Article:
Racism in the Middle East

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The article describes the state of race relations and racism in the Middle East. Racism is widely condemned throughout the world, with 174 states parties to the International Convention on the Elimination of All Forms of Racial Discrimination by April 8, 2011.[1] In different countries, the forms that racism takes may be different for historic, cultural, religious, economic or demographic reasons.



According to article 19 of the Iranian constitution:[2]

the people of Iran belonging to whatever ethnic or tribal group shall enjoy equal rights and colour of skin, race, language and the like shall not be considered as a privilege.

Iran is a signatory to the International Convention on the Elimination of All Forms of Racial Discrimination.


During World War II, Rashid Ali al-Kaylani blamed British hostility toward his pro-Nazi stance on the Iraqi Jewish community. In 1941, Iraqi nationalists murdered 200 Jews in Baghdad in a pogrom.[3]

Further information: Farhud

After the 1948 Arab-Israeli War, Iraqi Jews faced persecution so great that by 1951, approximately 100,000 of them left the country while the Iraqi rulers confiscated their property and financial assets.[3]

During 1987-1988, Iraqi forces carried out a genocide against the Iraqi Kurds that claimed the lives of hundreds of thousands of people.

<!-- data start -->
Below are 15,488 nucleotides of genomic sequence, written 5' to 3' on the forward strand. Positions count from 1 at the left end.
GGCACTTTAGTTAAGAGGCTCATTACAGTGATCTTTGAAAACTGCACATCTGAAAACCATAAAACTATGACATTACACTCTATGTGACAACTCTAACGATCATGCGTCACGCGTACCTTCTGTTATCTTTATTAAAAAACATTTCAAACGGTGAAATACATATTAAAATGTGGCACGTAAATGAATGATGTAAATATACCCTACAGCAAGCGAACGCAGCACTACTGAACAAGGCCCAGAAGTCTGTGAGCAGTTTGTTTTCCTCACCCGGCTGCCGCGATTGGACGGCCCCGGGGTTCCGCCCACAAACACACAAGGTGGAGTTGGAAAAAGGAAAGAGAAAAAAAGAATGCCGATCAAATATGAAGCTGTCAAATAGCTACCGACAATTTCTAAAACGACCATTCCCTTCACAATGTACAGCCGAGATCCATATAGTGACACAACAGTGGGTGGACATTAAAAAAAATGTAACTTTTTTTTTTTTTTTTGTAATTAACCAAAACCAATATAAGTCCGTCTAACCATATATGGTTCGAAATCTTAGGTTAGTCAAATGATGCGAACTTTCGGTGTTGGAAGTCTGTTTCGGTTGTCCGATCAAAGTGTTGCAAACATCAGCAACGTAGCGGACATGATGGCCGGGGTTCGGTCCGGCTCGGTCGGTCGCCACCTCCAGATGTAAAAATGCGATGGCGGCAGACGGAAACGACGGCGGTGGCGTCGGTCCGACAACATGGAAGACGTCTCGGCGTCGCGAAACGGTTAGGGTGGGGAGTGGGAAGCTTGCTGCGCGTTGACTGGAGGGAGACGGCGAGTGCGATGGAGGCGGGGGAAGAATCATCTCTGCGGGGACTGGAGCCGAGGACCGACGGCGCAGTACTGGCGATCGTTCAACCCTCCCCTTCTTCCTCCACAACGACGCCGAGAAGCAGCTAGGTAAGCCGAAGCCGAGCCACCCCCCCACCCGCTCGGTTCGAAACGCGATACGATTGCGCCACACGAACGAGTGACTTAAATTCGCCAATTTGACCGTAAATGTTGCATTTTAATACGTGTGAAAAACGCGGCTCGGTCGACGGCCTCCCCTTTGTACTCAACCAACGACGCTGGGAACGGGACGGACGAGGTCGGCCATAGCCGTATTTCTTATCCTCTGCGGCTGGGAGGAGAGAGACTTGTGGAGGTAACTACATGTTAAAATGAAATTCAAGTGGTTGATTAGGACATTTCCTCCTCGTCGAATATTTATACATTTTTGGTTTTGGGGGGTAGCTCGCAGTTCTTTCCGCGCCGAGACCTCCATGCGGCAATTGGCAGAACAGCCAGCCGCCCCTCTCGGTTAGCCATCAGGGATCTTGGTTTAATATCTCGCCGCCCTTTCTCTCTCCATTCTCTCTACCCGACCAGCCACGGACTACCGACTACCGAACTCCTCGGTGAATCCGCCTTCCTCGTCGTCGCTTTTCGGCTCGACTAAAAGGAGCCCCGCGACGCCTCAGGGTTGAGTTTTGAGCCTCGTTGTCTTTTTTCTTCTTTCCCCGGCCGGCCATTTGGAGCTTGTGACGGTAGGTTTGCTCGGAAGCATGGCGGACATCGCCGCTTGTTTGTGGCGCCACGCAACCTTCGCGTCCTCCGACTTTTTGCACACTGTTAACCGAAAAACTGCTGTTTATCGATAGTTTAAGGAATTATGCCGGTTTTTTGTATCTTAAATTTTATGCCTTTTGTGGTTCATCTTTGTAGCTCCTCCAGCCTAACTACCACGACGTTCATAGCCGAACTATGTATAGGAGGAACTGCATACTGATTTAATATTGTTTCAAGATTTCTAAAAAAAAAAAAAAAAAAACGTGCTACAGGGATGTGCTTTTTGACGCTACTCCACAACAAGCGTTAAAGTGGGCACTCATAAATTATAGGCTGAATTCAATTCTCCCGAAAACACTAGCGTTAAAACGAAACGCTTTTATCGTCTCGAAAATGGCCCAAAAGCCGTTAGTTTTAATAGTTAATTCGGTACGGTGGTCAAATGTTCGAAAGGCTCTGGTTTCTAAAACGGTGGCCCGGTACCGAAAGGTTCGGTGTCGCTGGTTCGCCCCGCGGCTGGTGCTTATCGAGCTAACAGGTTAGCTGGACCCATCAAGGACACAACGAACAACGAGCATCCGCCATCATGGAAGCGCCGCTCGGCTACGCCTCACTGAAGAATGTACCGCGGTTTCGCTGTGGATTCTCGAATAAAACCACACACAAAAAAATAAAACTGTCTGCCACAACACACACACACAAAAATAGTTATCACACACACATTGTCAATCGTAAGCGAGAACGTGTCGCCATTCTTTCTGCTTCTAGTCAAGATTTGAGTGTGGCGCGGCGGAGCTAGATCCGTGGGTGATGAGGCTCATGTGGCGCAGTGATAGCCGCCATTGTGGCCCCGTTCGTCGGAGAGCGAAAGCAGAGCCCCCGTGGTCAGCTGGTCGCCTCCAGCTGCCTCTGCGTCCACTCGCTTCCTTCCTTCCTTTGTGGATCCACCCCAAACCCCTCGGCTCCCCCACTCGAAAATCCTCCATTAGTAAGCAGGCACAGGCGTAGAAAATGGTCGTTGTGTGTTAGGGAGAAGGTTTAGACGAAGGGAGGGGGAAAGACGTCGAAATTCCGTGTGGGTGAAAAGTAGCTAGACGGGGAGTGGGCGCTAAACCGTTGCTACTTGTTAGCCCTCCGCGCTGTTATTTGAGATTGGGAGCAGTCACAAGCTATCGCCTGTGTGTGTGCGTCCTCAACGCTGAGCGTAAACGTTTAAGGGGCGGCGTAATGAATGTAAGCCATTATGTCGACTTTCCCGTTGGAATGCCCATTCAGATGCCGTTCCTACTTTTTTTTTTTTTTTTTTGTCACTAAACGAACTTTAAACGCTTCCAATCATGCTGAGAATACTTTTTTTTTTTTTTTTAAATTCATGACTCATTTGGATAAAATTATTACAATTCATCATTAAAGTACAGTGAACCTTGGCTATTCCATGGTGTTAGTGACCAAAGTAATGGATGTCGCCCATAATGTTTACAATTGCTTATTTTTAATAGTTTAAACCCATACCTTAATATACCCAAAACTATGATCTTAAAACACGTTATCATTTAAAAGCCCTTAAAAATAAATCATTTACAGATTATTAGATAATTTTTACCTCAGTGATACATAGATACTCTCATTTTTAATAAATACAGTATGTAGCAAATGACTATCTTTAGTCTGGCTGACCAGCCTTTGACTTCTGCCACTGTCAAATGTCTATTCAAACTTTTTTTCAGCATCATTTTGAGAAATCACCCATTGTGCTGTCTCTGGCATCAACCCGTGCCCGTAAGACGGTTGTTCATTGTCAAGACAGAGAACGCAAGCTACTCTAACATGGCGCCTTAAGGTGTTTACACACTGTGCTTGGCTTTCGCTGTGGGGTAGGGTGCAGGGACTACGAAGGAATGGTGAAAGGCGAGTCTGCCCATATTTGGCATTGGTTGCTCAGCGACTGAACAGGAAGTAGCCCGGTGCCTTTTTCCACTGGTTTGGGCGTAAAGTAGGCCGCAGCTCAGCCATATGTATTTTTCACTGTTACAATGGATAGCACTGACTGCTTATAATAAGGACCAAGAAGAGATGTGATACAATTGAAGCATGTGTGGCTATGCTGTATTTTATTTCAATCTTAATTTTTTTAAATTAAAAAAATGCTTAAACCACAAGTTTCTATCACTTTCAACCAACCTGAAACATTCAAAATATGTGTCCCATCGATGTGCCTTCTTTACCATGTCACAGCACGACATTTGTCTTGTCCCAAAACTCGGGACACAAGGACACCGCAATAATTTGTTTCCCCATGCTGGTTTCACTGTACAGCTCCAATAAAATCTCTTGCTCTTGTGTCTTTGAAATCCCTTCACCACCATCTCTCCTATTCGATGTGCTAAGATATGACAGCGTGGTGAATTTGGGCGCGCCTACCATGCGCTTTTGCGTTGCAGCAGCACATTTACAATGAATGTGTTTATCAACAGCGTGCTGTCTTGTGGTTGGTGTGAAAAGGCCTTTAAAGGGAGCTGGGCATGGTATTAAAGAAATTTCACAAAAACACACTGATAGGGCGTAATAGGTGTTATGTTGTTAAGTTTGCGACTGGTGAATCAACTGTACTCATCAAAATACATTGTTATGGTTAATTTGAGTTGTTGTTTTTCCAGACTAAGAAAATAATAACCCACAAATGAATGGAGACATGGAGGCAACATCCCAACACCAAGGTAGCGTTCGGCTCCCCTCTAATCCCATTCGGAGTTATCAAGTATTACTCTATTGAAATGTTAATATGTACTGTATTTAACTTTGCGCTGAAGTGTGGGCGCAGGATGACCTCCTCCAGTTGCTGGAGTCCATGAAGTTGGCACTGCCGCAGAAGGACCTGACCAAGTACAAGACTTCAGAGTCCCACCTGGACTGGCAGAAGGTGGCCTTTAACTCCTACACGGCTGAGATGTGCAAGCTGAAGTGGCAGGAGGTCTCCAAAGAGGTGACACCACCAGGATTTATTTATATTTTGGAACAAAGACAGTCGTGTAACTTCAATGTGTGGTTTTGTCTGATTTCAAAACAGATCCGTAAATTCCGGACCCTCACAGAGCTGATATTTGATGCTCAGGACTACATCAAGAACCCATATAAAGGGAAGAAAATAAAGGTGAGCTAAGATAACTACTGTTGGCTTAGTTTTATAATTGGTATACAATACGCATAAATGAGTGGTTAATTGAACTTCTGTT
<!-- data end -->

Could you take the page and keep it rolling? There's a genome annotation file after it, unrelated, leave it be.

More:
Further information: Al-Anfal Campaign

The UN reports that although Christians comprise less than 5% of Iraq's population, they make up nearly 40% of the refugees fleeing Iraq.[4][5] More than 50% of Iraqi Christians have already left the country since 2003.[6] Iraq's Christian community numbered 1.4 million in the early 1980s at the start of Iran-Iraq War. But as the 2003 invasion has radicalized Islamic sensibilities, Christians' total numbers slumped to about 500,000, of whom 250,000 live in Baghdad.[7][8]

Furthermore, the Mandaean and Yazidi communities are at the risk of elimination due to ethnic cleansing by Islamic extremists.[9][10]

A May 25, 2007 article notes that in the previous seven months only 69 people from Iraq had been granted refugee status in the United States.[11]


On 22 February 2007, the United Nations Committee on the Elimination of Racial Discrimination will consider the report submitted by Israel under Article 9 of the International Convention on the Elimination of all Forms of Racial Discrimination.[citation needed] The report states that “Racial discrimination is prohibited in Israel. The State of Israel condemns all forms of racial discrimination, and its government has maintained a consistent policy prohibiting such discrimination”.[12]

Caputi, this report was challenged by several reports submitted to the Committee by other bodies most of which are from Muslim strong or Arab majority States. The Association for Civil Rights in Israel alleges that Israel has "discriminatory planning practices".[citation needed]

Adalah (The Legal Center for Arab Minority Rights in Israel), an Arab advocacy group, has alleged that “the State of Israel pursues discriminatory land and housing policies against Palestinian citizens of Israel” and that “the needs of Palestinian citizens of Israel are systematically disregarded”.[13]

Throughout Jewish Israeli Society, and particularly among the youth, anti-Arab sentiment has spiked, manifesting itself in the form of rising hate crimes,[14] public opinion polls,[15] and hateful comments from high-profile Knesset members. The popular Ha'Aretz syndicate has prominently written "Let's face it: Israel has a racism problem".[16]


Racism is sometimes manifested in football where some people in the audience cause factious affairs since Jordanians usually support Al Faisaly football club and Palestinians support Al Wehdat.